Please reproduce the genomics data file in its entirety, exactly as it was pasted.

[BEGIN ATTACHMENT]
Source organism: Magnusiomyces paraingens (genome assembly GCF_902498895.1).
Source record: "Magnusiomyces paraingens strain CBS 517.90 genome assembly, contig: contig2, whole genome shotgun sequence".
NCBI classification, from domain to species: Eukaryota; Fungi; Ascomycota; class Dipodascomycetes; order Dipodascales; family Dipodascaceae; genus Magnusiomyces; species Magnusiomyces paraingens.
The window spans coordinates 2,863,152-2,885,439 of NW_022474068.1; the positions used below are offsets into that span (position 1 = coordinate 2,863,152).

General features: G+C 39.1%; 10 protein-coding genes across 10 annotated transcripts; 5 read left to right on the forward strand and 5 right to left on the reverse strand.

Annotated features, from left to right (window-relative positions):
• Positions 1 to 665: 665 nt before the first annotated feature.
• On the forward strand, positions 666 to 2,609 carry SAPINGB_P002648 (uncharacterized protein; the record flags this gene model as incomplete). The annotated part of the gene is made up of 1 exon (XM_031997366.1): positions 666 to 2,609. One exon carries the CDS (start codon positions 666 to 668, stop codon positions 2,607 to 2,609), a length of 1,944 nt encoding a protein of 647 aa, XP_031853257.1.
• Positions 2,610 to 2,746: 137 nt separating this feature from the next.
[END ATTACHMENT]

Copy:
Source organism: Magnusiomyces paraingens (genome assembly GCF_902498895.1).
Source record: "Magnusiomyces paraingens strain CBS 517.90 genome assembly, contig: contig2, whole genome shotgun sequence".
NCBI classification, from domain to species: Eukaryota; Fungi; Ascomycota; class Dipodascomycetes; order Dipodascales; family Dipodascaceae; genus Magnusiomyces; species Magnusiomyces paraingens.
The window spans coordinates 2,863,152-2,885,439 of NW_022474068.1; the positions used below are offsets into that span (position 1 = coordinate 2,863,152).

General features: G+C 39.1%; 10 protein-coding genes across 10 annotated transcripts; 5 read left to right on the forward strand and 5 right to left on the reverse strand.

Annotated features, from left to right (window-relative positions):
• Positions 1 to 665: 665 nt before the first annotated feature.
• On the forward strand, positions 666 to 2,609 carry SAPINGB_P002648 (uncharacterized protein; the record flags this gene model as incomplete). The annotated part of the gene is made up of 1 exon (XM_031997366.1): positions 666 to 2,609. One exon carries the CDS (start codon positions 666 to 668, stop codon positions 2,607 to 2,609), a length of 1,944 nt encoding a protein of 647 aa, XP_031853257.1.
• Positions 2,610 to 2,746: 137 nt separating this feature from the next.